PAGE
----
Kage Baker lived hope. She did not believe in it – that implies faith, which means you believe without proof. She knew hope was real. She was determined to succeed, and hope was an integral part of her. She meant to finish what she devised, and she did that until the day she died.
She defeated death half a dozen times in that last year. She wanted to live. Being her, she simply never quit – she had never quit when she determined to acquire a certain book, or film, or rare piece of Catalina pottery; she never gave up when she meant to live. She just did not succeed, which is not the same thing at all. When she closed her eyes for the last time, she meant to take a nap. Death ambushed her while she rested, but she never invited it in.
It was my job in this pavane to make sure she had what she needed to keep on. I did that. It was also my job, as it had been for most of our lives, to make sure she was uninterrupted while she worked out the resolution. I did that, too. She was at home in her own bed, surrounded by loved ones, when her strength ended. That was what she wanted, and that was what she got. Kage, as we used to say in the family, had a whim of iron.
Me … I need hope. I believe in it, and sometimes that belief falters. Nothing in my life betrayed my hope like Kage’s death; it crippled me, and there is no way that wound will cease to be. However. as the doctor who contracted the disfiguring disease he studied said: On me, it does look good. I can go on with half a brain, a gimpy heart, static on the frequency of hope that used to come in strong and clear. My life has gifted me with such extraordinary resources that half of what I used to have is more than most people are ever granted.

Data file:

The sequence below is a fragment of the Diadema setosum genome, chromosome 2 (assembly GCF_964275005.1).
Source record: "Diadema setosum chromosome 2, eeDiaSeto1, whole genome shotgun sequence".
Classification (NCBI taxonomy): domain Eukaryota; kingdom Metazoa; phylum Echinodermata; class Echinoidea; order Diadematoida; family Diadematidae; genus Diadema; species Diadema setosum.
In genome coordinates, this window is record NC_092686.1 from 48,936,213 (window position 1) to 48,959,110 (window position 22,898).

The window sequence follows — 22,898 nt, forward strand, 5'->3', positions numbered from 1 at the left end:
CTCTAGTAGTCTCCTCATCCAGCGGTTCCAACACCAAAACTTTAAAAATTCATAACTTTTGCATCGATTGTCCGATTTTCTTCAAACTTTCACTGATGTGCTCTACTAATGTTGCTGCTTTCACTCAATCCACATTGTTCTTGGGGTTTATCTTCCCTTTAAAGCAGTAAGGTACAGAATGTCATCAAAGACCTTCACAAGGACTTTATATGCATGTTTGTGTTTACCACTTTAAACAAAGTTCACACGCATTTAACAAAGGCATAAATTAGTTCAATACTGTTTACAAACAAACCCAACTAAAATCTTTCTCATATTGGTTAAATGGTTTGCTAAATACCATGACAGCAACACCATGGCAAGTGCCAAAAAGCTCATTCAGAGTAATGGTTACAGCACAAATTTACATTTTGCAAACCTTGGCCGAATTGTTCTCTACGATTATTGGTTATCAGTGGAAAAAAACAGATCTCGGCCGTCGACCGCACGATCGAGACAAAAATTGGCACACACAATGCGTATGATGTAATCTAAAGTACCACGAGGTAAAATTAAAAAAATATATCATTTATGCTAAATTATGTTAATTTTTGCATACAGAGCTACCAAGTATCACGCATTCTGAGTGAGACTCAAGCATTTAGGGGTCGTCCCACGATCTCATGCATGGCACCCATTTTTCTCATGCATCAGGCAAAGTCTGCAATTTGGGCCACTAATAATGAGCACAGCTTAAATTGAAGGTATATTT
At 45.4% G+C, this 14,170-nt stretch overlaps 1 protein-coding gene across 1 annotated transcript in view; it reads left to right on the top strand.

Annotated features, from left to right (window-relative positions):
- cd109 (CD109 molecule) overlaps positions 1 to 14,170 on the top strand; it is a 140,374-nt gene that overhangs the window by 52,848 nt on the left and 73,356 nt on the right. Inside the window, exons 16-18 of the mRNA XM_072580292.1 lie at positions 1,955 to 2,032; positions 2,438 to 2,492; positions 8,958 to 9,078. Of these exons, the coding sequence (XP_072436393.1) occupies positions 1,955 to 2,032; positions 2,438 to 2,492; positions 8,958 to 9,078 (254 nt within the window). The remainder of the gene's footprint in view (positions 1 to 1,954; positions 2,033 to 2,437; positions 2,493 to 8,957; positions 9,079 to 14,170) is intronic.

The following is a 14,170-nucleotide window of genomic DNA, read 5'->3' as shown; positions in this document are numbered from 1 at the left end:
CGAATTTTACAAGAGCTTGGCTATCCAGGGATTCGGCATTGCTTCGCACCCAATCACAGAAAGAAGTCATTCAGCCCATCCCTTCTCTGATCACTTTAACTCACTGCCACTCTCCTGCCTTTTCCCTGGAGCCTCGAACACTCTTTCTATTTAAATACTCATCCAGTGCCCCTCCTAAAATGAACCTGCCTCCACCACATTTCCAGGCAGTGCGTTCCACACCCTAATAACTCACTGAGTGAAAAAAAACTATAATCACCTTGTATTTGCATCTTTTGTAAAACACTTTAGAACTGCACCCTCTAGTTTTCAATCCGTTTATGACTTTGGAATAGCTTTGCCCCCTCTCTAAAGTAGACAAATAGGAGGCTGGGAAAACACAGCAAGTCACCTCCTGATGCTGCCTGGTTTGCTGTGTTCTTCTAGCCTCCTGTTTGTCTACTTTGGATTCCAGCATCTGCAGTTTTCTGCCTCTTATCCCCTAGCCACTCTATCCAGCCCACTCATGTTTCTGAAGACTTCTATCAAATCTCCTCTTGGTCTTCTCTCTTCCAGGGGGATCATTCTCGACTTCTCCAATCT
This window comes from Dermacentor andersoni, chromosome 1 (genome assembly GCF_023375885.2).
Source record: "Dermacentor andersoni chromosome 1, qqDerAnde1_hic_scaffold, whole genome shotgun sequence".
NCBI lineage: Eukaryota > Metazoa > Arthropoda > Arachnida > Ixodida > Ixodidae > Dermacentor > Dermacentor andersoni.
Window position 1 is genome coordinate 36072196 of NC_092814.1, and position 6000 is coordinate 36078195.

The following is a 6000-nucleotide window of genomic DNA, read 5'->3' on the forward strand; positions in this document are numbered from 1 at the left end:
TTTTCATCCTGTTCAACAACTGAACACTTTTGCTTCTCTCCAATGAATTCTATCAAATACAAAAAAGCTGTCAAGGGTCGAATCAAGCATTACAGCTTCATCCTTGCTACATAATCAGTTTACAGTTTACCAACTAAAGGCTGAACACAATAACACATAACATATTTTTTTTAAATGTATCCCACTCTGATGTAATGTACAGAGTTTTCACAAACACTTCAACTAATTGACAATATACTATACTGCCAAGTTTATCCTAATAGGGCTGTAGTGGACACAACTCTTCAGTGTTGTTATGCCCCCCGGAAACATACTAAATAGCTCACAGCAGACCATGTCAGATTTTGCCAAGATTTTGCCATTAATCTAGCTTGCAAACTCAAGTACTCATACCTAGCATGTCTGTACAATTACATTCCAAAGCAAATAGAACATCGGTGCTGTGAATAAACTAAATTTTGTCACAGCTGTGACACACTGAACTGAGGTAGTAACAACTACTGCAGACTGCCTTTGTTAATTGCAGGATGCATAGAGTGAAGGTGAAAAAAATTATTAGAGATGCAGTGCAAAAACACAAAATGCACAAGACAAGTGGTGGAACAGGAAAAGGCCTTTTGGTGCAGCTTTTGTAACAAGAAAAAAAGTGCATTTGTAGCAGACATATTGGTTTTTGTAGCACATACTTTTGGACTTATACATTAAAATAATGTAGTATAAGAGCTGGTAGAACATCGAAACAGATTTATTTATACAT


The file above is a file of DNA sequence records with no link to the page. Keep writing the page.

And at least the missing half of my brain left instructions. In neatly bound volumes, no less, with risibly bad cover art; enough to make a stack nearly as tall as I am. Side by side with that stack, I cast a shadow not too dissimilar to the one I got used to over the last half century. Luckily, I have bad eyesight – I can squint, and everything looks normal.
So I change. I grow, I heal, I scar over. I walk a little bent, but I am still on my feet. Some days I sleep like one of the extras in the Sleeping Beauty’s castle: a lumpen figure covered in dust, slumped over her work in a corner. But I always wake up, and when I do … I’ve changed a little more. I’m something new.
I’m something sad, something broken, something crippled: but not dead. Something that remembers how to hope. Some days I sprint forward; some days I crawl. Some days I just mark the map for the next day, when I hope to stand up under my pack and stumble on a ways. It’s a weird system, but it works.
The horizon is not freedom, but only another line to aim at, to cross. I’m not pupating into a butterfly. My wings fell off; the next stage doesn’t seem to fly. I’m not sure what it does. But it does something, and that’s better than nothing.
I go on. Not with Kage Baker’s certainty, but certainly with hope. I go on.